37.  Community Self-Reliance Centre (CSRC), Nepal

38.  Consumers’ Association of Penang (CAP), Malaysia

39.  Cumberland Countians for Peace & Justice, USA

40.  Development Fund, Norway

41.  Earth in Brackets

42.  Earth Peoples

43.  Eastern and Southern Africa Farmers’ Forum (ESAFF)

44.  Ecological Society of the Philippines

45.  Ecologistas en Acción, Spain

46.  Ecology Ministry Archdiocese of Manila, Philippines

47.  EcoNexus, UK

48.  Ecoropa

49.  Fairwatch, Italy

50.  Farmworker Association of Florida, USA

51.  FERN, Belgium

52.  Focus on the Global South

53.  Food & Water Europe

54.  Food Security and Poverty Elimination Network (CIFPEN), Vietnam

55.  Foundation on Future Farming, Germany

56.  Friends of the Bees, UK

57.  Friends of the Earth International

58.  Friends of the Earth Mauritius

59.  Friends of the Environment in Negros Oriental, Philippines

60.  Fundación IPADE, Spain

61.  Gaia Foundation

62.  GRABE, Benin

63.  Grassroots International, USA

64.  Green Convergence for Safe Food, Healthy Environment and Sustainable Economy, Philippines

65.  GREEN Foundation, India

66.  Groundswell International

67.  Hope Restoration Center (HORECE), Cameroon

68.  Inades-Formation (African Institute for Economic and Social Development) 

69.  Indigenous Environmental Network 

70.  Indonesia Organic Alliance (IOA)

71.  In Loco, Portugal

72.  Institut de Recherche et de Promotion des Alternatives en Développement (IRPAD)

73.  Institute for Agriculture and Trade Policy, USA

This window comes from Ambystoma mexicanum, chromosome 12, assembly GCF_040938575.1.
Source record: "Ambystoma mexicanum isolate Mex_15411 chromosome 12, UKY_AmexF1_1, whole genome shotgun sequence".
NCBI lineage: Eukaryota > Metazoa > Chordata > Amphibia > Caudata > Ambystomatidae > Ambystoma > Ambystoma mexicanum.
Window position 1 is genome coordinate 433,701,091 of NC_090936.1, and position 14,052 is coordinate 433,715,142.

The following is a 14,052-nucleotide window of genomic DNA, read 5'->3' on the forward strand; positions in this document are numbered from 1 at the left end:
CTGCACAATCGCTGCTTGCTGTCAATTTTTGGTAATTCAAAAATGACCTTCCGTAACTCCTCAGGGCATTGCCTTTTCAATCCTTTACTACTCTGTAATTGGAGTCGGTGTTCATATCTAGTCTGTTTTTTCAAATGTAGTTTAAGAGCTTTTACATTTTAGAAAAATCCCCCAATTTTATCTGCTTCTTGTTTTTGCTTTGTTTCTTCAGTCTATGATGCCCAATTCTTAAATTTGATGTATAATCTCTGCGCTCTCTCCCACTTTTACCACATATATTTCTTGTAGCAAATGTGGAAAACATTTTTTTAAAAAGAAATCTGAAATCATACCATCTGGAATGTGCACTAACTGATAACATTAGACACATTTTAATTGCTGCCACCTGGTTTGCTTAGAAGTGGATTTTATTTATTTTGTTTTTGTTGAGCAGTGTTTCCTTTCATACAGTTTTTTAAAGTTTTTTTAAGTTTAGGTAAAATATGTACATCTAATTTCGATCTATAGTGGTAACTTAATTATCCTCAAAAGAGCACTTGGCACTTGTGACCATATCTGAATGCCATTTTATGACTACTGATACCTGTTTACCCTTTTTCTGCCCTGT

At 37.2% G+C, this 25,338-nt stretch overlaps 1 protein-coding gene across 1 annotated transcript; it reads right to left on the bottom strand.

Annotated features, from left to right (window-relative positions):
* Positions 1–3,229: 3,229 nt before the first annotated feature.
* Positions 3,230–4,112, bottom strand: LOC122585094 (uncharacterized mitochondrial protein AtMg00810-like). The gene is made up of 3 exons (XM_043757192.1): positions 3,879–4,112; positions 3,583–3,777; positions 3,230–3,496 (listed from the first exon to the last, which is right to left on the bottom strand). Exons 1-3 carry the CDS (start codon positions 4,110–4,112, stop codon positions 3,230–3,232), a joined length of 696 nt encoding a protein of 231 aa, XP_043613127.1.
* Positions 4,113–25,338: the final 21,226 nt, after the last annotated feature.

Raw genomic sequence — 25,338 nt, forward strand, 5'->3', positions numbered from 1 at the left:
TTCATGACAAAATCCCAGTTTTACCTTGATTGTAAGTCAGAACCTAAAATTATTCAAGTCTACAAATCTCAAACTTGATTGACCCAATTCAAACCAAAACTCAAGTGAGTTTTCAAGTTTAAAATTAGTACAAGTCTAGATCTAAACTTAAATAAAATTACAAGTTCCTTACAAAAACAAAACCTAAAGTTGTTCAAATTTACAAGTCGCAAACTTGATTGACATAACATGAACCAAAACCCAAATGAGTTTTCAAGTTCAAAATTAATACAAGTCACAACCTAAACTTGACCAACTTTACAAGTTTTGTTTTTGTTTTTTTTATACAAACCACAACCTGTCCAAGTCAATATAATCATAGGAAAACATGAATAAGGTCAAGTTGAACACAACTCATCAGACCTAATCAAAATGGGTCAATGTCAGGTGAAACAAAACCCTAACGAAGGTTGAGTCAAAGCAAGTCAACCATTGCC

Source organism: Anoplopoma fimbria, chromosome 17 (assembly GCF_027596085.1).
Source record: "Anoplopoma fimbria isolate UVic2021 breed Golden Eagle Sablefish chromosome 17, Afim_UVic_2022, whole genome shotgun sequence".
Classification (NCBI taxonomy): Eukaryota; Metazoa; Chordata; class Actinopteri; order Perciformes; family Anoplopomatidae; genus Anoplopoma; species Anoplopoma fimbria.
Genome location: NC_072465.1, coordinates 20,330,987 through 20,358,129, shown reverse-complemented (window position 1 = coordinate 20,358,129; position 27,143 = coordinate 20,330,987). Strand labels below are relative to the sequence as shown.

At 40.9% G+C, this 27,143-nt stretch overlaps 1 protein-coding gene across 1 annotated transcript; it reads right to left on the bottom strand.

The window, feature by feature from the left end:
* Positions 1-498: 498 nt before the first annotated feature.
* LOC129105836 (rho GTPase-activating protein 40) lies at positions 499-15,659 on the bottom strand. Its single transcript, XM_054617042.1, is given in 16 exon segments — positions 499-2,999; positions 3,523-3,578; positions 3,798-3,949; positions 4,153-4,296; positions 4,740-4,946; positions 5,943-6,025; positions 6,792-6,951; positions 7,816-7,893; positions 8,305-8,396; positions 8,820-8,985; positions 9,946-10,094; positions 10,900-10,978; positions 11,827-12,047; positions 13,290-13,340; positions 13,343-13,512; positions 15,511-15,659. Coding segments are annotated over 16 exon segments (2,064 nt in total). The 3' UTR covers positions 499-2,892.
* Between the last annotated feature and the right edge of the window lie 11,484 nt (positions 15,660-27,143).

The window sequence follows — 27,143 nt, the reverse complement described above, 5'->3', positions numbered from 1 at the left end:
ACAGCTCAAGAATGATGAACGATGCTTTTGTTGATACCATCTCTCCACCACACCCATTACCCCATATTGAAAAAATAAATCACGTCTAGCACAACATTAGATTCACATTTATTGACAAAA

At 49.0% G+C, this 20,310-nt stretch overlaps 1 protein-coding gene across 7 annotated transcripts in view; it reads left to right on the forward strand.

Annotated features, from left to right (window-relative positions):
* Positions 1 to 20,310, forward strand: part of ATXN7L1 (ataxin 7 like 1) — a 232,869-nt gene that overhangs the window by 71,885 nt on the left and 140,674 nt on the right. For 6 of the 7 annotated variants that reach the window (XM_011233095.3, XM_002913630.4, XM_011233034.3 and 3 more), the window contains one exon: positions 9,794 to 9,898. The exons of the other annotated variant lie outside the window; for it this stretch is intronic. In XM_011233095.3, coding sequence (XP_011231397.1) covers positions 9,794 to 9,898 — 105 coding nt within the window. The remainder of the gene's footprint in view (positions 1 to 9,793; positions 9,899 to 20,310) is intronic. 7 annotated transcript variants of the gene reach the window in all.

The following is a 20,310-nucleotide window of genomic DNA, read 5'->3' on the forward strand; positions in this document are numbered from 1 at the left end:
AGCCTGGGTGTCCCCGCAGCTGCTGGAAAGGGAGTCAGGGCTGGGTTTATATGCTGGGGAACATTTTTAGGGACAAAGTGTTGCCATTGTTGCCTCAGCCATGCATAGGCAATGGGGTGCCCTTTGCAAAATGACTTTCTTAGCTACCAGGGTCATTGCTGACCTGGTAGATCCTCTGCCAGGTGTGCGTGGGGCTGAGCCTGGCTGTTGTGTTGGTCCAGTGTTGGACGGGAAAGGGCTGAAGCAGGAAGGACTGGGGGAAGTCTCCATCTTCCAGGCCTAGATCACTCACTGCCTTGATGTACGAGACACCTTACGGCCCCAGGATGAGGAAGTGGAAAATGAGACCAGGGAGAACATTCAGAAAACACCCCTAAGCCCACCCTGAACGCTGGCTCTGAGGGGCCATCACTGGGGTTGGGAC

74.  Institute for Policy Studies - Sustainable Energy & Economy Network, USA

75.  Institute for Sustainable Development, Ethiopia

76.  Intercontinental Network of Organic Farmers Organisations (INOFO)

77.  Interface Development Interventions Inc. (IDIS), Philippines

78.  Irish Seed Savers Association

79.  JINUKUN, Benin

80.  Just Forests, Ireland

81.  Kenya Debt Relief Network – KENDREN

82.  Konsorsium Pelestarian Hutan dan Alam Indonesia (KONPHALINDO)

83.  Labour Resource Centre, India

84.  Local to Global Advocates for Justice, USA

85.  Management and Organizational Development for Empowerment (MODE), Philippines

86.  MELCA, Ethiopia 

87.  MISEREOR, Germany

88.  National Alliance Against Hunger and Malnutrition (NAAHM), Nigeria

89.  National Association of Professional Environmentalists (NAPE)/Friends of the Earth Uganda

90.  Negros Organic Agriculture Movement (NOAM), Inc., Philippines

91.  Network for Environmental & Economic Responsibility, USA

92.  NGO Federation of Nepal (NFN)

93.  North Chickamauga Creek Conservancy (NCCC), USA

94.  Oakland Institute, USA

95.  Participatory Ecological Land Use Management (PELUM), Kenya

96.  Partners for the Land & Agricultural Needs of Traditional Peoples (PLANT)

97.  Pesticide Action Network Asia and the Pacific (PANAP)

98.  Pesticide Action Network North America (PANNA)

99.  Philippine Partnership for the Development of Human Resources in Rural Areas (PhilDHRRA)

100.  Platform ABC (Platform Aarde Boer Consument), Netherlands

101.  Plataforma Rural, Spain

102.  Pro REGENWALD, Germany

103.  Red de Coordinación en Bioviersidad (Coordinating Biodiversity Network), Costa Rica

104.  REDES/Friends of the Earth Uruguay

105.  ReSCOPE Programme, Malawi

106.  Reseau Des Organisations Paysannes Et Des Producteurs Agricoles De L’afrique De L’ouest (ROPPA)

107.  Sahabat Alam Malaysia (SAM)/Friends of the Earth Malaysia

108.  SARILAYA, Philippines

109.  SEED Trust, South Africa

110.  Send a Cow, UK

111.  Society for Conservation and Protection of Environment (SCOPE), Pakistan

112.  South Asia Rural Reconstruction Association (SARRA), India

113.  Southeast Asian Rural Social Leadership Institute (SEARSOLIN), Philippines

114.  Southeast Asia Regional Initiatives for Community Empowerment (SEARICE)

115.  Sri Lanka Sarvodaya Shramadana Movement

116.  Sustainable Development Institute (SDI)/Friends of the Earth Liberia

117.  Third World Network (TWN)

118.  Transnational Institute, Netherlands

119.  WAEDAT, Jordan

120.  War on Want

121.  WhyHunger, USA